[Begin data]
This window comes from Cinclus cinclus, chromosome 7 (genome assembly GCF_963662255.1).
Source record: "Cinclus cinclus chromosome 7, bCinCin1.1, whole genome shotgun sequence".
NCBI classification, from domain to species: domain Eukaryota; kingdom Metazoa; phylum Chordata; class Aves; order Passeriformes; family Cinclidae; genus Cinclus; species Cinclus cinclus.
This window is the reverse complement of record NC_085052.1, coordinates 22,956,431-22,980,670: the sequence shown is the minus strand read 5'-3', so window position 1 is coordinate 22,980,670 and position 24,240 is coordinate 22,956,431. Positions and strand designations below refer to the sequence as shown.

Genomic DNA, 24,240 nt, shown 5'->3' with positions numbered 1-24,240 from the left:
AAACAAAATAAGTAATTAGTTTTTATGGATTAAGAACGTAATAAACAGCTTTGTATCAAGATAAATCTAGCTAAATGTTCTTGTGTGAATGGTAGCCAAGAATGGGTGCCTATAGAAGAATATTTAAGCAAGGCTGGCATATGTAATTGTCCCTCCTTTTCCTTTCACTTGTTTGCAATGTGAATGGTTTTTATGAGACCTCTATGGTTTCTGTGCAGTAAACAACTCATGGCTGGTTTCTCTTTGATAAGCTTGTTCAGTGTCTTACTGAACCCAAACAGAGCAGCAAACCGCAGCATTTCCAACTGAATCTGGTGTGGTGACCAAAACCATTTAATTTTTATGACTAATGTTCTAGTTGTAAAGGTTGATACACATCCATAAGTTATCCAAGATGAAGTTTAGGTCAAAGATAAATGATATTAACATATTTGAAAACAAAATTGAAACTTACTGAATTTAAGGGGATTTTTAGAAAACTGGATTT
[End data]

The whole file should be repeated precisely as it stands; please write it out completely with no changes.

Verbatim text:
This window comes from Cinclus cinclus, chromosome 7 (genome assembly GCF_963662255.1).
Source record: "Cinclus cinclus chromosome 7, bCinCin1.1, whole genome shotgun sequence".
NCBI classification, from domain to species: domain Eukaryota; kingdom Metazoa; phylum Chordata; class Aves; order Passeriformes; family Cinclidae; genus Cinclus; species Cinclus cinclus.
This window is the reverse complement of record NC_085052.1, coordinates 22,956,431-22,980,670: the sequence shown is the minus strand read 5'-3', so window position 1 is coordinate 22,980,670 and position 24,240 is coordinate 22,956,431. Positions and strand designations below refer to the sequence as shown.

Genomic DNA, 24,240 nt, shown 5'->3' with positions numbered 1-24,240 from the left:
AAACAAAATAAGTAATTAGTTTTTATGGATTAAGAACGTAATAAACAGCTTTGTATCAAGATAAATCTAGCTAAATGTTCTTGTGTGAATGGTAGCCAAGAATGGGTGCCTATAGAAGAATATTTAAGCAAGGCTGGCATATGTAATTGTCCCTCCTTTTCCTTTCACTTGTTTGCAATGTGAATGGTTTTTATGAGACCTCTATGGTTTCTGTGCAGTAAACAACTCATGGCTGGTTTCTCTTTGATAAGCTTGTTCAGTGTCTTACTGAACCCAAACAGAGCAGCAAACCGCAGCATTTCCAACTGAATCTGGTGTGGTGACCAAAACCATTTAATTTTTATGACTAATGTTCTAGTTGTAAAGGTTGATACACATCCATAAGTTATCCAAGATGAAGTTTAGGTCAAAGATAAATGATATTAACATATTTGAAAACAAAATTGAAACTTACTGAATTTAAGGGGATTTTTAGAAAACTGGATTT